Sunday, October 30, 2011

Review: Costume Quest

Costume Quest
Publisher: THQ
Developer: Double Fine
Release Date: 19 October 2010

Halloween is a special time of year, especially for children. Thoughts of candy, jack-o-lanterns, candy, costumes, candy, creepy parties, and candy dominate the month leading up to the special night. You know, this kind of Halloween. The talented folks at Double Fine used this magical holiday to set up a grand adventure that children and adults can enjoy. The DLG (downloadable game) Costume Quest brings us back to a time when Halloween was a night where anything could happen.

Spooky times ahead

Taking place in an idyllic town, the events of Costume Quest are just what a child would imagine. Wren and Reynold are newly arrived in town, and have been eagerly awaiting Halloween. The bickering elementary twins force Mom to choose someone to be in charge (your character) so that Trick-or-Treating goes smoothly. It doesn't, of course, as the nefarious (but inept) Grubbins, goblins from another dimension, invade to steal candy for their evil master. The twin not selected gets candy-napped and your character, along with a few new friends, must save your sibling or risk being grounded for life!

Stealing candy is serious business

The game plays out like a standard, turn-based JRPG. Turns come around, attacks are defended and eventually special moves can be used. The genius comes from the costumes. Each one of them has a special attack and offers different stats and abilities . Some abilities are used outside of battle to traverse the town, others are strictly for combat. The folks at Double Fine, and project lead Tasha Harris, went all out in making the costumes have heaps of personality and awesomeness. Costumes are built by finding materials and plans throughout the three hub areas. Each one is unique, and offers something magical whenever you see it in action! Whether its the rocket barrage special of the robot, the healing might of the unicorn, or the draining bat swarm of the vampire, each costume is worth trying out at least once. The enemies are all interesting and, while few in number, each is a threat in its own way. The bosses deserve special mention for being awesome. While not difficult, fighting a middle manager or a midget-goblin in a bulldozer does bring a chuckle or two.

To help against the Grubbin horde, an enterprising youth sells you Battle Stamps. These are added to your costume and offer passive or active effects (and make your costume about %20 cooler). Some will grant you healing each round, some will boost your attack/defensive strength, and others still will add new options to your attack. It's a shame that some of these can really unbalance the game, and some are utterly worthless. A few combinations can make it so that the only enemies that can even attack you are bosses who are immune to the effects. It's not terrible, but it does make an already easy game much easier. This is the kind of game that nearly anyone can pick up and play to completion, making it perfect for gaming families.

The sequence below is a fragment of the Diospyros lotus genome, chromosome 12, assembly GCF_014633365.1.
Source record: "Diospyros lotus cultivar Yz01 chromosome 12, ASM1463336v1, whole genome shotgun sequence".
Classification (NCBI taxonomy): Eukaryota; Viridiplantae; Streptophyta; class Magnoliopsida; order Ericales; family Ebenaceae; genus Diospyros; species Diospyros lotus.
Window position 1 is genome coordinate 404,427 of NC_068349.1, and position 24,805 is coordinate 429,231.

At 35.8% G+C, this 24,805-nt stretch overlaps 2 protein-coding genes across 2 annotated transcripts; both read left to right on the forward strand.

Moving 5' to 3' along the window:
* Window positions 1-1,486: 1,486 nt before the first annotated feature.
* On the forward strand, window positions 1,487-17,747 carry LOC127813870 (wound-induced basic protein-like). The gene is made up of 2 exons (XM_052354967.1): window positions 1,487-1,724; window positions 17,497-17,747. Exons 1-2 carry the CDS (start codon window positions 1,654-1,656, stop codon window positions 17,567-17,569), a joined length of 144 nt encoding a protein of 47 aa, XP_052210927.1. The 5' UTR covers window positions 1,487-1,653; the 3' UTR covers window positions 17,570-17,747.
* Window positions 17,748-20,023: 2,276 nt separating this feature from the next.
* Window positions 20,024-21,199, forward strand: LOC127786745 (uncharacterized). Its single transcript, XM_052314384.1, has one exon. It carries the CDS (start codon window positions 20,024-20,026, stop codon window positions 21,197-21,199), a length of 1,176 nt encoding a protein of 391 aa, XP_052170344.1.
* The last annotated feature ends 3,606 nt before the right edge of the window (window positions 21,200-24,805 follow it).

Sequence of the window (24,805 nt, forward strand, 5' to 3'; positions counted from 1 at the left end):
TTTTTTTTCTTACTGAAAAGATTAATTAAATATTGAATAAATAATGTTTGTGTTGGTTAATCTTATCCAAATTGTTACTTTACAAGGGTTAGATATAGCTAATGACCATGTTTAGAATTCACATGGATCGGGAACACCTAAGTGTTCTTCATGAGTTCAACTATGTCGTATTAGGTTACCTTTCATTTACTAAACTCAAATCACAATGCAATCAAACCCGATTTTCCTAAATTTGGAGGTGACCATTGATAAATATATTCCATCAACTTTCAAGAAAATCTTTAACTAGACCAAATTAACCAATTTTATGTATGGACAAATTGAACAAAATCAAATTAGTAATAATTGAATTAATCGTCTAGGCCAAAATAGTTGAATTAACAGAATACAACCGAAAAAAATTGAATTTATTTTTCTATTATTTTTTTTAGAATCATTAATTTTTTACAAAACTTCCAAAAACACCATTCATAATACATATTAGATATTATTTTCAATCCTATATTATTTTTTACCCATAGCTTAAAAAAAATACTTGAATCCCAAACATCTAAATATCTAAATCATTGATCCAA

Each hub area has a set of similar quests to complete. Some are optional, like finding a specific card for a collector or bobbing for apples. These quests will get you candy, which acts as a currency for Battle Stamps. Other quests are essential to proceed. These might be gathering ingredients for a pie, finding a costume that has an special ability, or even fixing rail cars! The quests are varied, but the optional ones repeat in each hub. It's not bad, considering how short the game is, but it does get a bit repetitive toward the end.

No Halloween is complete without bobbing for apples!

The game is pretty standard in it's mechanics, but it has a personality that brings a smile to everyone's face. The writing is snappy and silly. The sense of child-like wonder, terror, and amusement to the situations is spot on. No recent game has nailed the feeling of being a child again like Costume Quest. This is one of those experiences that we can all relate to in some fashion; whether we are the nerdy kid needing to be rescued or the sibling fearing parental wrath more than monsters. Better than any game I've played, Costume Quest understands what it is like to see the world as a child does. While the adults see teens run amok, the heroes know it's really goblins from another dimension. Truly the strength of this game is making the player feel like a kid again.

For a downloadable game, Costume Quest is a great value. Sure, there isn't a lot of replay value (especially if you are thorough), but the 5 or so hour quest is well worth taking. Grubbin's on Ice, an additional hub area in the Grubbins' own dimension, is available through an add-on, too. The additional content offers more of the same and adds another couple of hours to the experience, as well as new costumes. Honestly, the game is easy and linear, but the personality and sheer whimsy makes it a fun Halloween treat that everyone can enjoy.

Score: 9 out of 10
Bottom Line: A simple yet charming JRPG that's seasonal fun for the whole family
Check it out if you like: JRPGs, Halloween, feeling like a kid, humour and silliness
Downloadable Game of the Year - 2010

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